Promissory notes aren't really money since they're not backed by the state. 

Anyway both money and promissory notes were around before paper was invented. Clay was good enough for Sumer. 
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Post Options Post Options   Thanks (0) Thanks(0)   Quote Guests Quote  Post ReplyReply Direct Link To This Post Posted: 30 Jul 2012 at 06:18
Originally posted by Lao Tse Lao Tse wrote:

I have a few small pictures that shows where I worked.
 
This is a 1 Yuan note from Manchukuo. Value in 1934:50cents in American money, value of exchange now: 3 cents. Value of note: 4 dollars.
I used to walk from my house to this building every day. It is the State office of the puppet anex to Japan.


wow that's neat thanks for posting the bank note!
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Post Options Post Options   Thanks (0) Thanks(0)   Quote Styrbiorn Quote  Post ReplyReply Direct Link To This Post Posted: 30 Jul 2012 at 07:36
Originally posted by gcle2003 gcle2003 wrote:

Paper money was first developed as a meas of paying taxes. In fact money n general was largely developed for paying taxes (since the state wasn't interested in collecting all sorts of barterable goods.)

The main reason the Swedish bank Stockholm Banco started with paper money in the 1660s was a national liquidity crisis and the sheer weight of the metal money: it was a copper standard with rather unwieldy "coins" weighing up to 20 kg. Unfortunately the initial success turned disaster when the over-enthusiastic bank managers printed too much money, causing inflation (although at the time no one connected the decrease in value with printing of more money) and eventually a bank run - and Stockholm Banco went bust. In the aftermath one of the estates - the Yeomanry - had lost trust in capitalism and refused to take part in the foundation of the central bank a couple of years later, while banknotes were officially banned and stayed so until the following century.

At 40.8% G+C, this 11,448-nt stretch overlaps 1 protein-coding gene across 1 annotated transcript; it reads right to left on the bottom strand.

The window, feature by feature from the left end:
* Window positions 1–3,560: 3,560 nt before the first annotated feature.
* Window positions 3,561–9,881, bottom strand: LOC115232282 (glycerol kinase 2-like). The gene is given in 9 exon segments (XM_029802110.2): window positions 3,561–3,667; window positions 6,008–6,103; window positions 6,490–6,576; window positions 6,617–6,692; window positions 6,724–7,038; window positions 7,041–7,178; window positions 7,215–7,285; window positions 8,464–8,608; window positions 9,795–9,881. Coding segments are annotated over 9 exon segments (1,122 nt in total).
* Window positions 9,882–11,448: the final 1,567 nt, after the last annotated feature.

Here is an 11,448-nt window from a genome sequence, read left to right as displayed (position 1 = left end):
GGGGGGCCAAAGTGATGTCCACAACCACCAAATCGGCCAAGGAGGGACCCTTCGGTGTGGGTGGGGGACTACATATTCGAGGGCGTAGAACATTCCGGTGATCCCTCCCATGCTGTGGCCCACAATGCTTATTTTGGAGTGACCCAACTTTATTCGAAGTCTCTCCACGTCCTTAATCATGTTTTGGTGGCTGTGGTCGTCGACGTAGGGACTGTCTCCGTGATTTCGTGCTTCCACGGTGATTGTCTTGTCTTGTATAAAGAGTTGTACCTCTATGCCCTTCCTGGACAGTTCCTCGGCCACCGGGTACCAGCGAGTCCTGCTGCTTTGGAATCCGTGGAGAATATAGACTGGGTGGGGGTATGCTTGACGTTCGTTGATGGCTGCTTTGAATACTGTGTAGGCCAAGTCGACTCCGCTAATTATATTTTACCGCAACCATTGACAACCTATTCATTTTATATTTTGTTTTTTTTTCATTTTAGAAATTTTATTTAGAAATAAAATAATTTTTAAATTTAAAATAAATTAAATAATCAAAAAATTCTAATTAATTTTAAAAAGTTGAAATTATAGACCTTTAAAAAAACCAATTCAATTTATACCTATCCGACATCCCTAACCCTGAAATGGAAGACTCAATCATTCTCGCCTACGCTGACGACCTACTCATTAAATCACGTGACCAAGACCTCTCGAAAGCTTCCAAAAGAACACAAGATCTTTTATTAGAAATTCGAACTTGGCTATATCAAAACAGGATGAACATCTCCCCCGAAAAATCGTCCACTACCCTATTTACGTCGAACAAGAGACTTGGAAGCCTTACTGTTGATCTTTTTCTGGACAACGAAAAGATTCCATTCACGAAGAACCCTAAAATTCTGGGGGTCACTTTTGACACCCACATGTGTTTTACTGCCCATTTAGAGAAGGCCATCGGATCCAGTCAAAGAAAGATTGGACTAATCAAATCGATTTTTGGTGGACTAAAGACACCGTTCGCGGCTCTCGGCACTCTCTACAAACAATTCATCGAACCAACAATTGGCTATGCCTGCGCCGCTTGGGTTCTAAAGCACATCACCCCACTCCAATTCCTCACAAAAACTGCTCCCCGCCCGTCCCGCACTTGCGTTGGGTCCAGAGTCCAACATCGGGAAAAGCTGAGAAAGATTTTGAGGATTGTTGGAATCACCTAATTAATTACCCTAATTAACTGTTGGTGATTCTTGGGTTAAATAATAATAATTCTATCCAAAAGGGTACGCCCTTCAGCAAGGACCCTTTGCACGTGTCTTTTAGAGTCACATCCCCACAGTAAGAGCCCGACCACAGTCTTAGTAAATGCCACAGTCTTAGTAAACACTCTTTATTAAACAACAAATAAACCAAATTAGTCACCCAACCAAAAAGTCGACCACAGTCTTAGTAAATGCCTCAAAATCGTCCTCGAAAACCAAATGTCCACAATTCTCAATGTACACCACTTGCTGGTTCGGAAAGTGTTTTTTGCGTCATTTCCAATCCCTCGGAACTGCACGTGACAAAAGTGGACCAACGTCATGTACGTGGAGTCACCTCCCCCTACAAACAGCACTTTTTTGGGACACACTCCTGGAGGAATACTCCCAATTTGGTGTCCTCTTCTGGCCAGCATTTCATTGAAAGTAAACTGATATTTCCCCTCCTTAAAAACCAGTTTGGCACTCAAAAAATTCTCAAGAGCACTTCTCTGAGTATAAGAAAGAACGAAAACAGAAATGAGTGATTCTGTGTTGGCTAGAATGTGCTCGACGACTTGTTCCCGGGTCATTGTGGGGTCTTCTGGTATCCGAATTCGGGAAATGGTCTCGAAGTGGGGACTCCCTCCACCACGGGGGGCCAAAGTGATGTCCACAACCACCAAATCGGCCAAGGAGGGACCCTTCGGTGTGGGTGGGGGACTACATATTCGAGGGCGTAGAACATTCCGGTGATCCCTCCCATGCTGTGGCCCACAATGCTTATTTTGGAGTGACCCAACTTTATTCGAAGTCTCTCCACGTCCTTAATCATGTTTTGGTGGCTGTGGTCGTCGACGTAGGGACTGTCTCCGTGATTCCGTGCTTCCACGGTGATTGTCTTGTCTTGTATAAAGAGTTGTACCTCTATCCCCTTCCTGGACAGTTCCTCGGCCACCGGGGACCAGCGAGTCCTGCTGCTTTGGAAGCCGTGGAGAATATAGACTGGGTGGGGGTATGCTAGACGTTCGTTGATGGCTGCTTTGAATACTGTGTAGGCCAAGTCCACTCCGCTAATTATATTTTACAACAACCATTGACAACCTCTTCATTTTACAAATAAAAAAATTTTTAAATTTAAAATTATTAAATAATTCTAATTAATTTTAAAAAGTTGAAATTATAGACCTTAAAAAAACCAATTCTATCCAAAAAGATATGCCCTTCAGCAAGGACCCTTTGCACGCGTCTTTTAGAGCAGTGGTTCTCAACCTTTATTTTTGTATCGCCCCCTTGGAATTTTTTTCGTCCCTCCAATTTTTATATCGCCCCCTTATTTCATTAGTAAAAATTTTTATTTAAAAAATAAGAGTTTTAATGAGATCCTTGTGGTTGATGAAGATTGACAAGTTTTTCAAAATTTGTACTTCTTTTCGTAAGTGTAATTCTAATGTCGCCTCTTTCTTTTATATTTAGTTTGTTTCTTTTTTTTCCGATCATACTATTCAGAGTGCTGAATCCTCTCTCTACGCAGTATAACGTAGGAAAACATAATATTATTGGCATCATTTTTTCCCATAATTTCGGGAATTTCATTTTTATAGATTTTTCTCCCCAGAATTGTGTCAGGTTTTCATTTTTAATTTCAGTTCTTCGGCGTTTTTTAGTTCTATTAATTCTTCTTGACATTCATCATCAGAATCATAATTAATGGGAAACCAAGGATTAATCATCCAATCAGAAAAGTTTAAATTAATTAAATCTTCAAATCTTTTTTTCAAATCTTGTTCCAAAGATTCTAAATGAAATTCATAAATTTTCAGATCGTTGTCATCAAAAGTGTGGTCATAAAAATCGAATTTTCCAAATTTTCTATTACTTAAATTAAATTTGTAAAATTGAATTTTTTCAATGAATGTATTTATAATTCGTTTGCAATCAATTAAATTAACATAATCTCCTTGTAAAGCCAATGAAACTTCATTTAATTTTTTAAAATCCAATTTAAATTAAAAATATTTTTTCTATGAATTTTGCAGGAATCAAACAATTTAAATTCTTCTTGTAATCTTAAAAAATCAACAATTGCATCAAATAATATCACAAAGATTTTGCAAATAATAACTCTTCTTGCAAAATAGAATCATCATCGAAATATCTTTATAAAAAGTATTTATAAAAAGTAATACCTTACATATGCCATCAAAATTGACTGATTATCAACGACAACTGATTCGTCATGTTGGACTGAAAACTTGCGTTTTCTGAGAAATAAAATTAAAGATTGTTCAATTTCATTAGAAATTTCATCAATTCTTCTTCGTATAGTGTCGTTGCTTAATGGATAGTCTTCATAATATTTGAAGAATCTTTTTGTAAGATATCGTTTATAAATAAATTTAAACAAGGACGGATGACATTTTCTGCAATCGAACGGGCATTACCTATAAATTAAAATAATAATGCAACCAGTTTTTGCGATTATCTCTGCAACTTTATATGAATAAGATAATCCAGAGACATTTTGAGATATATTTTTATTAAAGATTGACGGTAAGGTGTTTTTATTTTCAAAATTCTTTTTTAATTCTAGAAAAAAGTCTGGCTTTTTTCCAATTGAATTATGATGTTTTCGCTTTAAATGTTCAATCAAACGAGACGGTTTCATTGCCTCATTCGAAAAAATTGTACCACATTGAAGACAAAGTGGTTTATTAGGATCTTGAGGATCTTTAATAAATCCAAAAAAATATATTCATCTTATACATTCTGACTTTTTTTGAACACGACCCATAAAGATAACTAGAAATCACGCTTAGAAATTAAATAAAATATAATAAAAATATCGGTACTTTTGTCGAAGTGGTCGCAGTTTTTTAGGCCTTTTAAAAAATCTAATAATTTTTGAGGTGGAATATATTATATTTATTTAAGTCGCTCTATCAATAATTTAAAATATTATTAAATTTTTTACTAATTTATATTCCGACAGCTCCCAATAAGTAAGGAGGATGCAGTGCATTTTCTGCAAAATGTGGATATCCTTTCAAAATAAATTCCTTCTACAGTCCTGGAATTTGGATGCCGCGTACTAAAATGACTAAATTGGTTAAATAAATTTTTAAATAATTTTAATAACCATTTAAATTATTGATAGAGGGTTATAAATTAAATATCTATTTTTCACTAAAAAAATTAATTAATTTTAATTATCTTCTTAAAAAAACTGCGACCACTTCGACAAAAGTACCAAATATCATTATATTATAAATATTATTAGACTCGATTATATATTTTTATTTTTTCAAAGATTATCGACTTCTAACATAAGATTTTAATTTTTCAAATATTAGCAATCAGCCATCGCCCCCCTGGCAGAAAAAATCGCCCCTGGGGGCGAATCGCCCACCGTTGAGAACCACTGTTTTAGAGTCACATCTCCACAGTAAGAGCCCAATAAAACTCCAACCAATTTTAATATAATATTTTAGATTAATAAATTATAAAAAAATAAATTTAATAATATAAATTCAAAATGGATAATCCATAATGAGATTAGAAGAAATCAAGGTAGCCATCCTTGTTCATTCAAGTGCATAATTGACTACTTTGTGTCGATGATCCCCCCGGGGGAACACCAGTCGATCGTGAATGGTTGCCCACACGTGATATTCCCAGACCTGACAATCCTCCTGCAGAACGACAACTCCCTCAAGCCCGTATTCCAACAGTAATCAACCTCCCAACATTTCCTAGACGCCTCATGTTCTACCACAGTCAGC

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Post Options Post Options   Thanks (0) Thanks(0)   Quote David Greenwich Quote  Post ReplyReply Direct Link To This Post Posted: 30 Jul 2012 at 07:49
That's a very narrow definition of money - being backed by the state.  There are plenty of currencies that are not backed by a state as such e.g.cigarettes after WW2 and money can be created as credit by banks.
What is past is not necessarily settled.
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Post Options Post Options   Thanks (0) Thanks(0)   Quote ralfy Quote  Post ReplyReply Direct Link To This Post Posted: 02 Aug 2012 at 05:18
There's a very interesting docu found online entitled "Money as Debt" that one might consider.

The shocking thing that one realizes is that currencies don't make up most of total money supply. The largest component is actually unregulated derivatives, now estimated at over one quadrillion dollars (although the notional value is obviously lower).

Also, almost all of total money supply isn't backed by any physical assets.

Most of total money supply are not created by governments or central banks but by commercial banks each time loans are made. This is one reason why most money is essentially debt.

Gold and other precious metals are usually considered money that has real value, but gold and silver have very little practical value.

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Post Options Post Options   Thanks (0) Thanks(0)   Quote gcle2003 Quote  Post ReplyReply Direct Link To This Post Posted: 02 Aug 2012 at 06:16
Have you read Debt: the first 5,000 years by David Graeber? You'd probably find it interesting
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Post Options Post Options   Thanks (0) Thanks(0)   Quote ralfy Quote  Post ReplyReply Direct Link To This Post Posted: 03 Aug 2012 at 02:52
Definitely Graeber!

From here, forum members may look at this issue in light of the current economic crisis.